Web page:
Why A Company Shouldn’t Run It’s Own Social Media

Posted on August 21, 2008. Filed under: Social Media, Social Network, Twitter | Tags: , , , , , , , , , , , , , , , , |

My day job helped launch a new sports league near the beginning of the year. Because of their limited budget, assets, especially access to talent, we made a series of suggestions on how to engage social media to promote the league before the first game was played and the first player was drafted. While we were engaged with them we created a Facebook group, a MySpace page, a Twitter account, and a YouTube Channel. During the first months of the launch we shot a ton of video, interviews with fans, players and league executives as well as town-hall meetings. I Twittered the comments from the town-hall, the interviews, what famous players were stopping by the trade show booth to chat at the various shows where the league was represented. We quickly built a large site for the league that included the videos and links to the social network sites, blogs, etc. Time went on as it often does and the client decided to move. We turned over all of the social media logins, passwords, links etc. to the league to manage.

Because of the hype of the Olympics, sports has been on everyone’s mind, especially the league’s sport since several of the staff in our office played the sport in college. My boss and one of our account execs were streaming the latest event in his office, hooting and hollering at every missed opportunity or great play. I knew exactly what they were watching since I was getting a play-by-play from those I follow on Twitter. I heard the U.S. team one the Gold right before I heard a yell from the other room, apparently the video was buffering!

I instantly jumped over to my former client’s site to see if they had posted anything. I didn’t really expect them to have anything in the can, and figured it’d take them a few minutes to post something on their site. Sure enough, as I write this the posting went up. Excellent, they get about 9 thousand visits a month.

So I bounced back to their Twitter account to see if they had posted anything. Their last post was yesterday. I dropped them a quick note to remind them to post something. I wanted to do a quick search to see how many people were Twittering about the gold medal win. I didn’t have to go far. The front page of Twitscoop showed the sport as one of the top tag clouds, probably around the 6th or 7th most popular (it’s a little hard to tell, using Twitscoop is helpful but not very exact with it’s numbers. So went through with my search to see how many people were talking about the sport. Since this morning there were over 300 Tweets about the competition, that was BEFORE the Gold medal win. I’m literally writing this a few minutes past the win, so you can imagine how much buzz there is at the moment and will be for the rest of the day and week. The spike for comments related to the name of the sport is huge, never mind other terms related to the win.

Twitter Traffic Spike

Twitter Traffic Spike

It’ll be interesting to see what Google trends has to say about the sport in the coming weeks.

All this leads me to the title of the article. Had we or another agency been running the social media engagement for the league, we would have earmarked the possibility of this event as a great time to engage with fans of the sport. We would have had articles ready to go on the site, into the various social network news, status or blogs. We’d be favoriting all of the pirated footage showing up n YouTube later today. We would have been Twittering every play and the news and interviews to follow the big win. The thing that differentiates an agency that is engaged in social media and a company like the league, or just about any other corporate entity, is that we live in social media, on YouTube, Facebook, Bebo, MySpace, Ning, Twitter, Tittr, Mashable, Digg, etc. Not that it’s the fault of a company. Their job is to run their company, it’s an agency be it a marketing agency, PR group, consultant, etc. to know the who, what , when, where, why and how of promoting their clients’ message.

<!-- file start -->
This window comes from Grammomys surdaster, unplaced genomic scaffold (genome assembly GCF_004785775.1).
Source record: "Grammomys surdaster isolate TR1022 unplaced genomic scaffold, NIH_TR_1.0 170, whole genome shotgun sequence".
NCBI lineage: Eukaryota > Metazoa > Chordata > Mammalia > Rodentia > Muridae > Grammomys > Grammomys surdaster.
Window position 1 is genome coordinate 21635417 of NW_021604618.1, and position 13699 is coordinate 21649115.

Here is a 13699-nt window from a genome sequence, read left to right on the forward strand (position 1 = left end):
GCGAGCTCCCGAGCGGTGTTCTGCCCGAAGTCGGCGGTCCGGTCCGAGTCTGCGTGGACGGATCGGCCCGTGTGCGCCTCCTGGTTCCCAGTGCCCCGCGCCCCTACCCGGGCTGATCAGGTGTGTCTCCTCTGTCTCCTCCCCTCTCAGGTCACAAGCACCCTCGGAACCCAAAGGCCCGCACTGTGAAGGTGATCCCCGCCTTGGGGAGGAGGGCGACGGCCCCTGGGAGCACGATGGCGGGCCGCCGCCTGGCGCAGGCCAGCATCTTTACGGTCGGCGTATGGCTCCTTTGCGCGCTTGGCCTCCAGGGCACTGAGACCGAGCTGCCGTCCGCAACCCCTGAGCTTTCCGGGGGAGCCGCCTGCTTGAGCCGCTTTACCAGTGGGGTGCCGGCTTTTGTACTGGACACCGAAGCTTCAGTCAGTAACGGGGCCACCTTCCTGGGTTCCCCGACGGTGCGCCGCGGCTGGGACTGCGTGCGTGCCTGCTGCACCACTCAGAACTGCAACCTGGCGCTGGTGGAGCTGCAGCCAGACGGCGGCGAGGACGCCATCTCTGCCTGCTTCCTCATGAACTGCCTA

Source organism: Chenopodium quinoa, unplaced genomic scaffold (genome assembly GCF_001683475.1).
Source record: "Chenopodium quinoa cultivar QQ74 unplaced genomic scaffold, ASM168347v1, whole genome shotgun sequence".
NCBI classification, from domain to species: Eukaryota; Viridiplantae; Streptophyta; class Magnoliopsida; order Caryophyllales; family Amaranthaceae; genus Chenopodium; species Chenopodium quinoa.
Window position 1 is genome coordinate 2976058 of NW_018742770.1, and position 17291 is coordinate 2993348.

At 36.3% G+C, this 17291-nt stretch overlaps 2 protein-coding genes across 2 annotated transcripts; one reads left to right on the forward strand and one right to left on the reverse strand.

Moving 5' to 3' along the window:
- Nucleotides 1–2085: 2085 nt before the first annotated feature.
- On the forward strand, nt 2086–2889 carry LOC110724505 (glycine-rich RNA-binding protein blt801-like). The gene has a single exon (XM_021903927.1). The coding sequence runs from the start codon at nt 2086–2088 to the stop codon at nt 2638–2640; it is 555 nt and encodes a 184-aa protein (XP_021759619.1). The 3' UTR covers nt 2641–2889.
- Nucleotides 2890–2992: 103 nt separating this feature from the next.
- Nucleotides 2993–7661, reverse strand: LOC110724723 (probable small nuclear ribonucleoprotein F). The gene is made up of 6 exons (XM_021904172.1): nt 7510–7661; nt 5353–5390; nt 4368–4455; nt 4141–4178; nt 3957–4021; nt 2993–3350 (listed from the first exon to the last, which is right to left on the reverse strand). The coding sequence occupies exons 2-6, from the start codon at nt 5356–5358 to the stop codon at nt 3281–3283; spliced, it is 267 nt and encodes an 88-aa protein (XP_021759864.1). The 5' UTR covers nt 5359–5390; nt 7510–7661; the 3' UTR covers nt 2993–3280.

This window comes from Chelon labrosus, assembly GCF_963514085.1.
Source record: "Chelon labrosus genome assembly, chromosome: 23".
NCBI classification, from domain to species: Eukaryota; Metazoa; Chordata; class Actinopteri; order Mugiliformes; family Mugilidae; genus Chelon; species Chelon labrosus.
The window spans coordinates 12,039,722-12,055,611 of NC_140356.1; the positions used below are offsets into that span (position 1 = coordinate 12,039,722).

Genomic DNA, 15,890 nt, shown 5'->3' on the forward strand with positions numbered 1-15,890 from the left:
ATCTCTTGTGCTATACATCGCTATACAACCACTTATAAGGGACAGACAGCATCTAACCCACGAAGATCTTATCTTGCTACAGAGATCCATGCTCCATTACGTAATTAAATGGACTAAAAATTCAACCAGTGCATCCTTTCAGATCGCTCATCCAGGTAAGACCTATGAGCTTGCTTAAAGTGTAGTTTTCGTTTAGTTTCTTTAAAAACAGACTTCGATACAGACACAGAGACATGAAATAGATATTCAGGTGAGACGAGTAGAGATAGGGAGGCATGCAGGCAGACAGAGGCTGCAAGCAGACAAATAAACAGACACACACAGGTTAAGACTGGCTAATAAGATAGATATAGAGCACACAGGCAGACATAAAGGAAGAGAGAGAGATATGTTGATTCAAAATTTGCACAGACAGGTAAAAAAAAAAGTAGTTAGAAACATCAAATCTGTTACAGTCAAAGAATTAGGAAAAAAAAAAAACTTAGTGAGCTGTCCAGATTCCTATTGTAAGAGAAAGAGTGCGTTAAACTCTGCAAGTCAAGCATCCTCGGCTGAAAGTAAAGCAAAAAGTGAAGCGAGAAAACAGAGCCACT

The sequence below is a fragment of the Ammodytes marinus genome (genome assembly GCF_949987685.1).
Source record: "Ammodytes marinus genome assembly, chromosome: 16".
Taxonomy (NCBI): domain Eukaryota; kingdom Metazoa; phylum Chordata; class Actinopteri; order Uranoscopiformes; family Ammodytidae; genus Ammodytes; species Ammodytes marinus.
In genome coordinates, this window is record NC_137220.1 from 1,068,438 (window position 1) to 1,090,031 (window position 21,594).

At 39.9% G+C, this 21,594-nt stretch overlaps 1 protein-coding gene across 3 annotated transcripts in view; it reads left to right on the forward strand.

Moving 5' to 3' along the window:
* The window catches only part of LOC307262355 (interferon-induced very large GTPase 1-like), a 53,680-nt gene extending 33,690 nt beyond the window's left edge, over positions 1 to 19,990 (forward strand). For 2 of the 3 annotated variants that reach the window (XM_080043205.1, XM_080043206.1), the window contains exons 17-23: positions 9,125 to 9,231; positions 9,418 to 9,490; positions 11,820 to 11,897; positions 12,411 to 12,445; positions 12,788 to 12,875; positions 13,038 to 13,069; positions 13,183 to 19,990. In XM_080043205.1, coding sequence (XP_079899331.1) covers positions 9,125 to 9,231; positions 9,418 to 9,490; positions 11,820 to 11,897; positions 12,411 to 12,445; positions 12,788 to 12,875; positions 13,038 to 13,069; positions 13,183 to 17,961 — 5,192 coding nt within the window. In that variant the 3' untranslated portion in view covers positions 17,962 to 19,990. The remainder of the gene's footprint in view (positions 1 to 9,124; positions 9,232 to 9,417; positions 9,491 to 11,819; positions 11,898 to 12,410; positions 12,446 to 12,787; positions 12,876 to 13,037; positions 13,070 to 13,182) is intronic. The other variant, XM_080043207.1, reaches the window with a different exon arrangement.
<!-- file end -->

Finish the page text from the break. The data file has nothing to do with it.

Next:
Many colleagues I talk to have the same issue. Because their client has an intern with a Facebook account or their CFO has a MySpace, they think that is all that is needed to be able to appropriately engage the public through social media. It takes more than a copy of Fast Company or Wired and a computer to market using SoMe. This is not a big surprise though. I know plenty of graphic designers, and as one myself, who shudder when clients ask for source files, or decide to tackle graphic design themselves with a student copy of Photoshop. As with SoMe, it takes more than Photoshop to make great, even acceptable, graphic design. You need experience, talent and education to understand hierarchy of information, how to properly use a grid, typography, audience, etc.

This isn’t to say that all companies are void of employees that get SoMe. Some have smartly hired experts in the field, and will hopefully listen to them (Hello, ScottMonty). But certainly the majority of clients who think they’ll take it upon themselves to put some video clips up on YouTube or make the decision themselves that Bebo is a more appropriate point of engagement than Hi5 for their target audience (insert any SoNet in here, you get my point), are doing themselves a disservice.

They say that someone who represents themselves in court has a fool for a client. I’m a little burnt with new business pitches to come up with an appropriate clever line to replace this in regards to PR, marketing, advertising, graphic design, etc. Anyone? Beuller?